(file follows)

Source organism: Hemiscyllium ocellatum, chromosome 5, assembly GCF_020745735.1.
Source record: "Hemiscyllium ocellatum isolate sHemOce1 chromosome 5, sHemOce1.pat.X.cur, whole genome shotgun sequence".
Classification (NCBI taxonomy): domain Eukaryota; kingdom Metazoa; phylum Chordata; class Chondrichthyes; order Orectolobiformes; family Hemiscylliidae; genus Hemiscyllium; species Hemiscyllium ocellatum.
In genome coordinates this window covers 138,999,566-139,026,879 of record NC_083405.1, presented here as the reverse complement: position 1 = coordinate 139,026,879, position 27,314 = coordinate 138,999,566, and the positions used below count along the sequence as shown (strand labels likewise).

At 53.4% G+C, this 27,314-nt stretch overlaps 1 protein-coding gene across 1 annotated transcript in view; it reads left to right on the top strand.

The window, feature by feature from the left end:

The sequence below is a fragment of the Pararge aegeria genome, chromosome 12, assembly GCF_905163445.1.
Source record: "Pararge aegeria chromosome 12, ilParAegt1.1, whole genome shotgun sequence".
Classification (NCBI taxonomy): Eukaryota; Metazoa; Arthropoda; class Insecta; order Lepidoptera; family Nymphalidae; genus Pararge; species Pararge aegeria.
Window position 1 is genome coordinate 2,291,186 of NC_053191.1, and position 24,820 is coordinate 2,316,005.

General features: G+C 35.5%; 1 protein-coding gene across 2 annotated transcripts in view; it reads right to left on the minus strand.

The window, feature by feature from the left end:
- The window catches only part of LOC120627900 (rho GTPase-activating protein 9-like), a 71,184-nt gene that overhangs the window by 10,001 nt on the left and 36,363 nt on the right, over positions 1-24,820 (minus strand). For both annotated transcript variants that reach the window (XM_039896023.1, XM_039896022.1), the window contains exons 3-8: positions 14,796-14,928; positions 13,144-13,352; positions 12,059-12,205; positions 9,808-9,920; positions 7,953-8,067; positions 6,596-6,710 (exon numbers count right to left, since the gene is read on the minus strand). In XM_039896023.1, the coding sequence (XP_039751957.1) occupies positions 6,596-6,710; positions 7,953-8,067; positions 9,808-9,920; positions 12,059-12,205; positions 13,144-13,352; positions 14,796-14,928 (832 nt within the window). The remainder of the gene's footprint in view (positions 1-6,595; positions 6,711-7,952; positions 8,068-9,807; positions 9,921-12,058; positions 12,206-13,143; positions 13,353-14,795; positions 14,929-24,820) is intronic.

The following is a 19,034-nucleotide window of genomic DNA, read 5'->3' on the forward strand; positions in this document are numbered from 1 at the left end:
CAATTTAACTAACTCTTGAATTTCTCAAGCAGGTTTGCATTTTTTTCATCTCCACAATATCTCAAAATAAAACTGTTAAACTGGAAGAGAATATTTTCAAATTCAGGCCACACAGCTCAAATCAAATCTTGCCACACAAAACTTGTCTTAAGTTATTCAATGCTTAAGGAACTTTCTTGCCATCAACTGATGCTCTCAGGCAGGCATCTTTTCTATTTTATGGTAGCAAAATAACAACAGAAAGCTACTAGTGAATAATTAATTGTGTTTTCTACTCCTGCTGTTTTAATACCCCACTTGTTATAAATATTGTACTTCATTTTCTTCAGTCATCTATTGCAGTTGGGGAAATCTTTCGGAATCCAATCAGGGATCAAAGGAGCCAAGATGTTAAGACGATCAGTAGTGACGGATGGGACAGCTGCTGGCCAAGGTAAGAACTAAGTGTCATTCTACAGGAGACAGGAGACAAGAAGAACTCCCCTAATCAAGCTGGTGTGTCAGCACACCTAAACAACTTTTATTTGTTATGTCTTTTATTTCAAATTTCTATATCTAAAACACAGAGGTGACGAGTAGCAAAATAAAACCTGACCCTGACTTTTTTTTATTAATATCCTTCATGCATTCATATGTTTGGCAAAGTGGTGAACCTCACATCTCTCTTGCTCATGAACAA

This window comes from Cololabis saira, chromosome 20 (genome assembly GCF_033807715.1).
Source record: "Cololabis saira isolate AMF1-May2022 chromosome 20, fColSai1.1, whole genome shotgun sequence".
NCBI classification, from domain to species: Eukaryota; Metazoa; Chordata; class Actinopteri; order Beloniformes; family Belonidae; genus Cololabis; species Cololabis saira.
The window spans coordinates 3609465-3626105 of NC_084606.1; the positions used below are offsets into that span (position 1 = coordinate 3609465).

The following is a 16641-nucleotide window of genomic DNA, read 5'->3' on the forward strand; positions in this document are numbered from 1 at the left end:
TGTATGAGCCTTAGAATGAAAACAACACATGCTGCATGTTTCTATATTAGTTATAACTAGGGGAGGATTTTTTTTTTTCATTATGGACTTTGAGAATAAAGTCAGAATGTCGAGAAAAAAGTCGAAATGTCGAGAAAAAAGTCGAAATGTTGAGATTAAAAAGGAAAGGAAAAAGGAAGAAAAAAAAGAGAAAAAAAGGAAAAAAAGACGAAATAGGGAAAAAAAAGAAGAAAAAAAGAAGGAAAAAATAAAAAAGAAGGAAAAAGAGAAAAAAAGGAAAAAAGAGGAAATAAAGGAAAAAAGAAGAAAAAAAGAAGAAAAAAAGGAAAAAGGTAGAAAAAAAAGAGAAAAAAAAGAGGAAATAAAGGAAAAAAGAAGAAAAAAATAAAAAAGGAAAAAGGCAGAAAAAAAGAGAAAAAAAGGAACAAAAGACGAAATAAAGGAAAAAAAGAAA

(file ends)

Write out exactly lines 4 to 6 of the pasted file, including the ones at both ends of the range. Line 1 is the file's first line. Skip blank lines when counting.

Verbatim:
In genome coordinates this window covers 138,999,566-139,026,879 of record NC_083405.1, presented here as the reverse complement: position 1 = coordinate 139,026,879, position 27,314 = coordinate 138,999,566, and the positions used below count along the sequence as shown (strand labels likewise).

At 53.4% G+C, this 27,314-nt stretch overlaps 1 protein-coding gene across 1 annotated transcript in view; it reads left to right on the top strand.

The window, feature by feature from the left end: